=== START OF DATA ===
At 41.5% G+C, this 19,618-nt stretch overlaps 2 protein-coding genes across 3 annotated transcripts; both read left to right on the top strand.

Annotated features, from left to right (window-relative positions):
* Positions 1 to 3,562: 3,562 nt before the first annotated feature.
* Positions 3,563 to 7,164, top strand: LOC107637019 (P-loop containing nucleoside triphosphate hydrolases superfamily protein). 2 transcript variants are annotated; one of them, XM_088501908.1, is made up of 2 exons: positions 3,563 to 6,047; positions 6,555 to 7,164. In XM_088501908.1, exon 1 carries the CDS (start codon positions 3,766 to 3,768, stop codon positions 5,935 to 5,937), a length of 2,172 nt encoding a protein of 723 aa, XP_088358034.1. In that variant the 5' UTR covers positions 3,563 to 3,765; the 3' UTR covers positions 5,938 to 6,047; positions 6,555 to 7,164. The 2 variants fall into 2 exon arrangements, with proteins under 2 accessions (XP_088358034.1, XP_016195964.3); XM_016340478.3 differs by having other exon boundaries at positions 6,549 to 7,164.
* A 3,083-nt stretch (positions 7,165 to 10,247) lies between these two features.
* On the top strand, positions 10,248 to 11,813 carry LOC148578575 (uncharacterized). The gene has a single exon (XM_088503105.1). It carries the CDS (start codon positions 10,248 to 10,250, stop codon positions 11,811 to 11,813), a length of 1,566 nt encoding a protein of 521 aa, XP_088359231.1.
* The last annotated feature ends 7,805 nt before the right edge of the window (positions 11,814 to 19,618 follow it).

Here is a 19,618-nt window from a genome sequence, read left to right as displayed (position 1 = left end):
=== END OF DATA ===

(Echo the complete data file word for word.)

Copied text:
At 41.5% G+C, this 19,618-nt stretch overlaps 2 protein-coding genes across 3 annotated transcripts; both read left to right on the top strand.

Annotated features, from left to right (window-relative positions):
* Positions 1 to 3,562: 3,562 nt before the first annotated feature.
* Positions 3,563 to 7,164, top strand: LOC107637019 (P-loop containing nucleoside triphosphate hydrolases superfamily protein). 2 transcript variants are annotated; one of them, XM_088501908.1, is made up of 2 exons: positions 3,563 to 6,047; positions 6,555 to 7,164. In XM_088501908.1, exon 1 carries the CDS (start codon positions 3,766 to 3,768, stop codon positions 5,935 to 5,937), a length of 2,172 nt encoding a protein of 723 aa, XP_088358034.1. In that variant the 5' UTR covers positions 3,563 to 3,765; the 3' UTR covers positions 5,938 to 6,047; positions 6,555 to 7,164. The 2 variants fall into 2 exon arrangements, with proteins under 2 accessions (XP_088358034.1, XP_016195964.3); XM_016340478.3 differs by having other exon boundaries at positions 6,549 to 7,164.
* A 3,083-nt stretch (positions 7,165 to 10,247) lies between these two features.
* On the top strand, positions 10,248 to 11,813 carry LOC148578575 (uncharacterized). The gene has a single exon (XM_088503105.1). It carries the CDS (start codon positions 10,248 to 10,250, stop codon positions 11,811 to 11,813), a length of 1,566 nt encoding a protein of 521 aa, XP_088359231.1.
* The last annotated feature ends 7,805 nt before the right edge of the window (positions 11,814 to 19,618 follow it).

Here is a 19,618-nt window from a genome sequence, read left to right as displayed (position 1 = left end):